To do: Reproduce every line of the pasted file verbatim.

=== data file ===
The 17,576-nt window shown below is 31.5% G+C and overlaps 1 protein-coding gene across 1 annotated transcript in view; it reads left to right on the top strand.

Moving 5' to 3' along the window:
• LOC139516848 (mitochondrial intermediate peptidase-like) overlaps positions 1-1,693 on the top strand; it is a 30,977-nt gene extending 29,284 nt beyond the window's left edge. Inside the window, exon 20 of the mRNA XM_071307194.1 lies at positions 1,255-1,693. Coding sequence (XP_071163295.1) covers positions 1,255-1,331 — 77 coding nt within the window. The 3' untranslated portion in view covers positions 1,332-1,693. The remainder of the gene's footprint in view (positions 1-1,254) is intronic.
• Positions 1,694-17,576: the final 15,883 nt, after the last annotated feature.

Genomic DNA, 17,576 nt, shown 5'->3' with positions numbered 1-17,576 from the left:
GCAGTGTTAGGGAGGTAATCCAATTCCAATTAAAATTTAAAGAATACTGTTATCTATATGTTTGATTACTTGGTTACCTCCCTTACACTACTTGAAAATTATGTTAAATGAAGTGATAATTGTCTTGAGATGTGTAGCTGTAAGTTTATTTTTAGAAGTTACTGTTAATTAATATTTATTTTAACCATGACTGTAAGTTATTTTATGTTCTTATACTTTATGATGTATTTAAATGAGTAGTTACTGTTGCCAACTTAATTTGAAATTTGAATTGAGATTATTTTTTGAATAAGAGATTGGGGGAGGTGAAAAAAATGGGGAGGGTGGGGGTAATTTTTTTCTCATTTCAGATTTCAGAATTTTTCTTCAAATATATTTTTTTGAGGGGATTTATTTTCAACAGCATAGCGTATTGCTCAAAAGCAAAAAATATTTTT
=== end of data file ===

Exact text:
The 17,576-nt window shown below is 31.5% G+C and overlaps 1 protein-coding gene across 1 annotated transcript in view; it reads left to right on the top strand.

Moving 5' to 3' along the window:
• LOC139516848 (mitochondrial intermediate peptidase-like) overlaps positions 1-1,693 on the top strand; it is a 30,977-nt gene extending 29,284 nt beyond the window's left edge. Inside the window, exon 20 of the mRNA XM_071307194.1 lies at positions 1,255-1,693. Coding sequence (XP_071163295.1) covers positions 1,255-1,331 — 77 coding nt within the window. The 3' untranslated portion in view covers positions 1,332-1,693. The remainder of the gene's footprint in view (positions 1-1,254) is intronic.
• Positions 1,694-17,576: the final 15,883 nt, after the last annotated feature.

Genomic DNA, 17,576 nt, shown 5'->3' with positions numbered 1-17,576 from the left:
GCAGTGTTAGGGAGGTAATCCAATTCCAATTAAAATTTAAAGAATACTGTTATCTATATGTTTGATTACTTGGTTACCTCCCTTACACTACTTGAAAATTATGTTAAATGAAGTGATAATTGTCTTGAGATGTGTAGCTGTAAGTTTATTTTTAGAAGTTACTGTTAATTAATATTTATTTTAACCATGACTGTAAGTTATTTTATGTTCTTATACTTTATGATGTATTTAAATGAGTAGTTACTGTTGCCAACTTAATTTGAAATTTGAATTGAGATTATTTTTTGAATAAGAGATTGGGGGAGGTGAAAAAAATGGGGAGGGTGGGGGTAATTTTTTTCTCATTTCAGATTTCAGAATTTTTCTTCAAATATATTTTTTTGAGGGGATTTATTTTCAACAGCATAGCGTATTGCTCAAAAGCAAAAAATATTTTT